The class C/A destroyer celebrated her 70th anniversary on 5th April 2014, having served during World War II and then subsequently being refitted in 1957 to remove the mid-ship torpedoes and replacing them with anti-submarine squid mortars.
Following on from the massive success of CInsideMedia’s Google Maps Business View tour of HMS Ocelot, The Historic Dockyard Chatham is making it possible for anyone in the world to ‘virtually visit’ this National Destroyer Memorial and last surviving Royal Navy Second World War Destroyer.
Over two days of exclusive access, the CInsideMedia team were guided around the destroyer by the Dockyard’s Scott Belcher (Duty Manager: Visitor Operations, Security and Health and Safety) and Chris Tutt (Marketing).
The team captured over 350 panoramas meticulously capturing almost every deck of the 363 ft, 1.7 ton former Arctic Convoy vessel, including the gear room and engine room which are normally only accessible on special request due to Health & Safety and limited accessibility.
September 28, 2014
Antoine Vanner recounts the tragic story of the sinking of three Royal Navy armoured cruisers (HMS Aboukir, HMS Hogue, and HMS Cressy) early in the First World War:
Despite this “wake up call” regarding vulnerability of warships at low speed the Royal Navy initiated a patrol of the northern entrance of the English Channel with five obsolete Cressy class armoured cruisers. This group was known as “Cruiser Force C” and the patrol area they were assigned to was in the shallow waters off the Dutch coast known as the “Broad Fourteens”. The logic of maintaining a patrol in the area was unassailable as a fast German raiding force of destroyers could wreak havoc on British maritime supply lines between the English Coast and Northern France should they enter the Channel. Though destroyers and light cruisers would have been more suited to the task it was believed that destroyers would be unable to maintain the patrol in bad weather and insufficient modern light cruisers were available. The solution was to deploy old armoured cruisers which had at least got the necessary station-keeping capability. This was perhaps their only positive attribute.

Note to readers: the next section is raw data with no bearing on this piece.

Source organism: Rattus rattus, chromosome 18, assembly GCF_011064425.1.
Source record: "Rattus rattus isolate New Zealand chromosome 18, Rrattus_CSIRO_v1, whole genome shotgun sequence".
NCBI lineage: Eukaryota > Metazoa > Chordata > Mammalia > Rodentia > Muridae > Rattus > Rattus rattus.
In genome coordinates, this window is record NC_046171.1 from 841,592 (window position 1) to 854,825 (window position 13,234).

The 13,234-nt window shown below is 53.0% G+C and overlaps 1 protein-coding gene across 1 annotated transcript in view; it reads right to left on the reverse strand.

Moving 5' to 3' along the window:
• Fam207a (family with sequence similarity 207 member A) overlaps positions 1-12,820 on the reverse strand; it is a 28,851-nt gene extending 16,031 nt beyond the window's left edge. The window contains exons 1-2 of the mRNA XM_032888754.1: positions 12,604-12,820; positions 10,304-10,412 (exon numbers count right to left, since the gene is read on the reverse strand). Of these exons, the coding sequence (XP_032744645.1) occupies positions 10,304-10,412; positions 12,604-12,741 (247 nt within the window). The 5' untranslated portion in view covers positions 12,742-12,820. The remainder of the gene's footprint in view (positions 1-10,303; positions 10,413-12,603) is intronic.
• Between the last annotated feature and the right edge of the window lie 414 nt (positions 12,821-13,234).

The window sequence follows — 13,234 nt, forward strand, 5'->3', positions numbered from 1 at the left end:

The vulnerability of these cruisers was recognised by many senior officers, not only because of their obsolescence but because of their manning. Taken hastily from reserve – which meant they had been unmanned and poorly, if at all, maintained – on outbreak of war they were quickly overhauled and put back in service. Originally capable of 21 knots they now found it hard to make 15. Crews were in short supply, leading the ships to be manned by reservists, many middle-aged, many of them pensioners, who had not previously served or exercised together as units. In addition, nine naval cadets, some as young as 15, were allocated to each ship, being taken directly from the Royal Naval College. The general view of Cruiser Force C’s fighting potential was summed up in the nickname it quickly acquired – the “Live Bait Squadron”.
Britain’s armoured cruisers can be fairly described as the most unsuccessful and unfortunate type of warship ever employed by the Royal Navy. The 34 vessels of this type that were in service at the outbreak of war had entered service between 1902 and 1908 – they were not old ships. Of these 34, a total of 13 were to be lost in the next four years. Intended to form part of the battle fleet, they had been rendered obsolete by the advent of the almost equally-disastrous battle-cruiser concept. The earlier classes – the six ships of the Cressy class being the oldest – had very limited offensive capability, especially in rough weather. They were large – and expensive – ships and they needed large crews.
At dawn on September 22nd U-9 surfaced to find the storm over, the sea calm but for a slow swell. Smoke was seen on the horizon and the U-9’s engines were immediately shut down to get rid of their exhaust plume. A quick appraisal led Weddingen to order diving but he continues to observe through his periscope. Three vessels were approaching – the Aboukir, Cressy and Hogue – and Weddingen steered on his electric motors towards the central vessel, Aboukir.
Undetected, U-9 came within 600 yards of Aboukir’s port bow before firing a torpedo. As this was still running Weddingen took his craft down to 50 feet, then heard “a dull thud, followed by a shrill-toned crash”. Cheering erupted on U-9.